Our language is one forged from
fists slammed down on desks,
from Teutonic storage bins forged
from fire for cold steel weaponry.
It is a scaffolding for science
measured and contained too small;
a brittle thing matching the metal
that places fences in our pockets.
Our language does not understand
nor have words for sunrise coating
and enmeshing autumn grains
growing where water meets the land.
It does not understand the lightness
filling the dark between trees at night.
The wind moves between its words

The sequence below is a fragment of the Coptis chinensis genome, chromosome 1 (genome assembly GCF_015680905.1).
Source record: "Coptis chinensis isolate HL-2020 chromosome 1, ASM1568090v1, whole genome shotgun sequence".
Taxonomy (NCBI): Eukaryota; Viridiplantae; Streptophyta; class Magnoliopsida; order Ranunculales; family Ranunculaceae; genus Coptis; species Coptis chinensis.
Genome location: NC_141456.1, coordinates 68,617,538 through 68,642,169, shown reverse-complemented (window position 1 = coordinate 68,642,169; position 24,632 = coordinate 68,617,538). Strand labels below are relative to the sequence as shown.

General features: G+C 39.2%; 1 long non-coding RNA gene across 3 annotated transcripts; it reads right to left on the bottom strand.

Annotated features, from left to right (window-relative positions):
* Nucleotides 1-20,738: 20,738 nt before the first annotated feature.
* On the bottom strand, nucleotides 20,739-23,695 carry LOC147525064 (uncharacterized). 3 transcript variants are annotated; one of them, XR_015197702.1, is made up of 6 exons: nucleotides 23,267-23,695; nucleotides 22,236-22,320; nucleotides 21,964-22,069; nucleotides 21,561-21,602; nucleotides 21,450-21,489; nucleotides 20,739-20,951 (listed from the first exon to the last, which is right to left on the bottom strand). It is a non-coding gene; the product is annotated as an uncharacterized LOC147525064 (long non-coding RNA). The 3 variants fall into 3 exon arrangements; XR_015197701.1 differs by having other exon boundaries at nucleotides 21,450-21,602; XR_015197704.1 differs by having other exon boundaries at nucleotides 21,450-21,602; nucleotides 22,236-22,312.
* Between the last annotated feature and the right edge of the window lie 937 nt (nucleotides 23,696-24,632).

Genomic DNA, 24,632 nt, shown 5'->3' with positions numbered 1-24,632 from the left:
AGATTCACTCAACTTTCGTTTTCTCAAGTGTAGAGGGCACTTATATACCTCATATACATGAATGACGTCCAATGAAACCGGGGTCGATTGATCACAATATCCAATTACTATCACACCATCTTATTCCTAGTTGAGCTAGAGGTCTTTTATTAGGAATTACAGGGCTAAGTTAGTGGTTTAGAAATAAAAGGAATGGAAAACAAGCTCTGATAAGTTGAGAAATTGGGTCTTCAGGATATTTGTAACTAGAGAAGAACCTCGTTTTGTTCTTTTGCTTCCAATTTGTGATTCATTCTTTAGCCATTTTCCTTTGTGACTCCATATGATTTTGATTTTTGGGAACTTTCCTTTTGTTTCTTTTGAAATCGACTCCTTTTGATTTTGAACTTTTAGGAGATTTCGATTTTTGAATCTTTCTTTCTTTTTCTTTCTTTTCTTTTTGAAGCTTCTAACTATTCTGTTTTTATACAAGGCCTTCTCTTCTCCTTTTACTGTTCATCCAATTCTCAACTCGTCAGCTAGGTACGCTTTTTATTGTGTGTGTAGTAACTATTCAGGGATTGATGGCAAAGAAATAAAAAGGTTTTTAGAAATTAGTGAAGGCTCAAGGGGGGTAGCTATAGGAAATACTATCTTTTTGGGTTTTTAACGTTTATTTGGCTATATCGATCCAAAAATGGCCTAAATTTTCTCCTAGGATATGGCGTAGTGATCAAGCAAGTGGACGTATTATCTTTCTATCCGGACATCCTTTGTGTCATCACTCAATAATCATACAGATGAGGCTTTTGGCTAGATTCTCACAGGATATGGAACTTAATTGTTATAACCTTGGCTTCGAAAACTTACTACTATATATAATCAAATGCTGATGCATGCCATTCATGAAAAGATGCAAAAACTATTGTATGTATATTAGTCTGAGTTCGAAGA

as though they were but dried shells.
Our language but mimics the eyes
of fox stealing the eggs from chicks
or taking meat home for the pups.
Our syllables get caught in its fur
and brushed out by brambles
scattered to fleshless tangles of rage.
Our language is one of frustration,
unable and unwilling to be flexible,
unwilling to listen to the words
of welcome that come from your lips,
unwilling to forgive what it does not know.
JARED SMITH’S Collected Poems: 1971-2011 was released in 2012 by NYQ Books. He has nine previous volumes, and has served on the editorial staffs of The New York Quarterly, Home Planet News, The Pedestal, and Trail & Timberline. A former New Yorker, he lives in the foothill of The Rockies outside Boulder, Colorado.